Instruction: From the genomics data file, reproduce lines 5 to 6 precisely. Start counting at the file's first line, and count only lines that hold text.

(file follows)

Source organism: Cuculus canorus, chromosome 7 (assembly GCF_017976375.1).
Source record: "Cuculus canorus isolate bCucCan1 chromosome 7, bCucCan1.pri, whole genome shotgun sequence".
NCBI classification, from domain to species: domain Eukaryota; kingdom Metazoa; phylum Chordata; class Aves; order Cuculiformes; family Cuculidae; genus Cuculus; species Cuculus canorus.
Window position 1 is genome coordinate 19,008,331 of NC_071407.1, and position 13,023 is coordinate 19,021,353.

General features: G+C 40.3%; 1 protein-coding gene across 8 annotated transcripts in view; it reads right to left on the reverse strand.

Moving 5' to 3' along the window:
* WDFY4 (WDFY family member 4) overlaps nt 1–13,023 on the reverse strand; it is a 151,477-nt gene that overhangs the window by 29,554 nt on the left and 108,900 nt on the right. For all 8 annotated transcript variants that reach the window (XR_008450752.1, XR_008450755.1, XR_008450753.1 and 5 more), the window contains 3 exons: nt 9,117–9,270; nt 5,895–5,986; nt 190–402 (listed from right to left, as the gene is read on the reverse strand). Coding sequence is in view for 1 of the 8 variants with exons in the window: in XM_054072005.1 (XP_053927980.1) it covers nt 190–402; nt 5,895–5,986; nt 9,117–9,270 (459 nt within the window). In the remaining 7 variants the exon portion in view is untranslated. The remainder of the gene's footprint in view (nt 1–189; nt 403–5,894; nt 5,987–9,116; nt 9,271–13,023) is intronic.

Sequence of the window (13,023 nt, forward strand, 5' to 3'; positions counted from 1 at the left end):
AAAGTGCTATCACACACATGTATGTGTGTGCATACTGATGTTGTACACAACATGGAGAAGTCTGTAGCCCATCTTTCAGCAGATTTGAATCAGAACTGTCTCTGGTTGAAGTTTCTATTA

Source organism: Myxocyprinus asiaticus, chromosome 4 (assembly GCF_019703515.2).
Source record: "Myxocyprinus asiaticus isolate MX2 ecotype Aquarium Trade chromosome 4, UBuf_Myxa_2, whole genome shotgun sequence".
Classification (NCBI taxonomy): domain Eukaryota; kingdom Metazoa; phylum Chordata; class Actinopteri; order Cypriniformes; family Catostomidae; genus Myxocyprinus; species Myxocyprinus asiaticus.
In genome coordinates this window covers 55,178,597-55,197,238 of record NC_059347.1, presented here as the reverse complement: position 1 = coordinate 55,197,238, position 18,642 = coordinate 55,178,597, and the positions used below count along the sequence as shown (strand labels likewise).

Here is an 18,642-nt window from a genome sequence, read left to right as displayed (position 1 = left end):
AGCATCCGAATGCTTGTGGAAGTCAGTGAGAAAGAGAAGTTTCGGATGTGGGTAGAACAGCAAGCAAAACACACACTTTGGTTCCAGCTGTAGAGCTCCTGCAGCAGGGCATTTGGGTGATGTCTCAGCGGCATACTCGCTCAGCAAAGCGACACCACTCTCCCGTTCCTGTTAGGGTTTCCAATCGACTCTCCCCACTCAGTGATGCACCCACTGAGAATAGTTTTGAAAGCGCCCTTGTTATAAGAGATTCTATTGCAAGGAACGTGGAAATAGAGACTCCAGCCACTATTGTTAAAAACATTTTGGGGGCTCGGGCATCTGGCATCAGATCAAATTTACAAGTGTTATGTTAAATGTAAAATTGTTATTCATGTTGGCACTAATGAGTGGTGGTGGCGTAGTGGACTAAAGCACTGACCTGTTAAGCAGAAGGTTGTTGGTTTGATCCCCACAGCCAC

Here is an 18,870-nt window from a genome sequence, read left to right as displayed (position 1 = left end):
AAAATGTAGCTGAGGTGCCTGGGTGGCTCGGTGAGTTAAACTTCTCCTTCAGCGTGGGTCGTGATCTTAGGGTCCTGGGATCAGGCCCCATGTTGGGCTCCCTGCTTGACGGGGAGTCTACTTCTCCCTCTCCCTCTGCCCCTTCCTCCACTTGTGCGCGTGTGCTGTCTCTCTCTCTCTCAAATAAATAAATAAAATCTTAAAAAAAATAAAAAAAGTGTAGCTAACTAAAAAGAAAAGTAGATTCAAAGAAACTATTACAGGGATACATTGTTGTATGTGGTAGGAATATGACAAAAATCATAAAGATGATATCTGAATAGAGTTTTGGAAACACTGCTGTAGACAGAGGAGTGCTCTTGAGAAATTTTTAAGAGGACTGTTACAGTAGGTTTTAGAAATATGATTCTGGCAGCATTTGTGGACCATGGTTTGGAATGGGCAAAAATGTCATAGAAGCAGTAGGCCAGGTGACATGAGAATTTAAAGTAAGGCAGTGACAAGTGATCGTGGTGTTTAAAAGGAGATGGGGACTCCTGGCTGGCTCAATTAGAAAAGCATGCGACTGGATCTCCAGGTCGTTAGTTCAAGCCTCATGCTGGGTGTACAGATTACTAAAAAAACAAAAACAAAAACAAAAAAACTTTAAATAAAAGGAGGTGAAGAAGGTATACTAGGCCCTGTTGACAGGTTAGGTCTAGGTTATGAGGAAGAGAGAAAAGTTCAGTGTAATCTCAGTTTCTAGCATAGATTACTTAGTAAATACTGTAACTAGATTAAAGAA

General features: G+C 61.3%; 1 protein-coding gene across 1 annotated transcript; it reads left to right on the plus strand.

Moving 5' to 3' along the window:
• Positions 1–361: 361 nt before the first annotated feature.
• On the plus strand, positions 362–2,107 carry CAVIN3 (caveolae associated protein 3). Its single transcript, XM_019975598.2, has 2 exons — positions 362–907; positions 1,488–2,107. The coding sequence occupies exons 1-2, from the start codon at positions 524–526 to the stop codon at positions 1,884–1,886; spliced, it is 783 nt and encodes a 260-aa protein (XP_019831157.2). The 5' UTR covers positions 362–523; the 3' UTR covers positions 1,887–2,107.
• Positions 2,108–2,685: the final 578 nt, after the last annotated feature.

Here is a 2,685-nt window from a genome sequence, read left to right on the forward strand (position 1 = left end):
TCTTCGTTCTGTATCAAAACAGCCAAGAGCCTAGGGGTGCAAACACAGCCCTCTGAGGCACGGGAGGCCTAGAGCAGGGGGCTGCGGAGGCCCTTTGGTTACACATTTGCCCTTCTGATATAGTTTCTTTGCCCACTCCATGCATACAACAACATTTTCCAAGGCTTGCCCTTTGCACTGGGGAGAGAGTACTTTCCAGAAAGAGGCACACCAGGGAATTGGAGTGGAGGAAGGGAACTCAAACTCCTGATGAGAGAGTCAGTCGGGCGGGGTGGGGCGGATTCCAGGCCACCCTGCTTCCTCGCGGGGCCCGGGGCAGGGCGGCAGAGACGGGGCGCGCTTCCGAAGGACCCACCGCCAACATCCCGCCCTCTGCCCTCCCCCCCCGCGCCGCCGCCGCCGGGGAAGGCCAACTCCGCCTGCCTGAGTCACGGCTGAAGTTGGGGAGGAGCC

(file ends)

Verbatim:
General features: G+C 40.3%; 1 protein-coding gene across 8 annotated transcripts in view; it reads right to left on the reverse strand.

Moving 5' to 3' along the window: